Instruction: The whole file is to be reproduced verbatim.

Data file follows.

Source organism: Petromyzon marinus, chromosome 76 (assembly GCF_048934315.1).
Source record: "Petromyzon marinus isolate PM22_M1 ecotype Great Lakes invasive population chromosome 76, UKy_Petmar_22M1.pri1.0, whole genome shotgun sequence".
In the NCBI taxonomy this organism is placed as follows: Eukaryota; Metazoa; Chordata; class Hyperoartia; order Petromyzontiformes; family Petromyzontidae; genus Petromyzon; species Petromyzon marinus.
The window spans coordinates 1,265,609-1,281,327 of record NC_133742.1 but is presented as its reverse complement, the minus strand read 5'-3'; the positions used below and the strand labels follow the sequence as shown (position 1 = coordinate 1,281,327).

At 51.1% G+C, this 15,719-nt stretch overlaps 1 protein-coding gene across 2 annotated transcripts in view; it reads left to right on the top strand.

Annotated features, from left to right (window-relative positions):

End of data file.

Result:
Source organism: Petromyzon marinus, chromosome 76 (assembly GCF_048934315.1).
Source record: "Petromyzon marinus isolate PM22_M1 ecotype Great Lakes invasive population chromosome 76, UKy_Petmar_22M1.pri1.0, whole genome shotgun sequence".
In the NCBI taxonomy this organism is placed as follows: Eukaryota; Metazoa; Chordata; class Hyperoartia; order Petromyzontiformes; family Petromyzontidae; genus Petromyzon; species Petromyzon marinus.
The window spans coordinates 1,265,609-1,281,327 of record NC_133742.1 but is presented as its reverse complement, the minus strand read 5'-3'; the positions used below and the strand labels follow the sequence as shown (position 1 = coordinate 1,281,327).

At 51.1% G+C, this 15,719-nt stretch overlaps 1 protein-coding gene across 2 annotated transcripts in view; it reads left to right on the top strand.

Annotated features, from left to right (window-relative positions):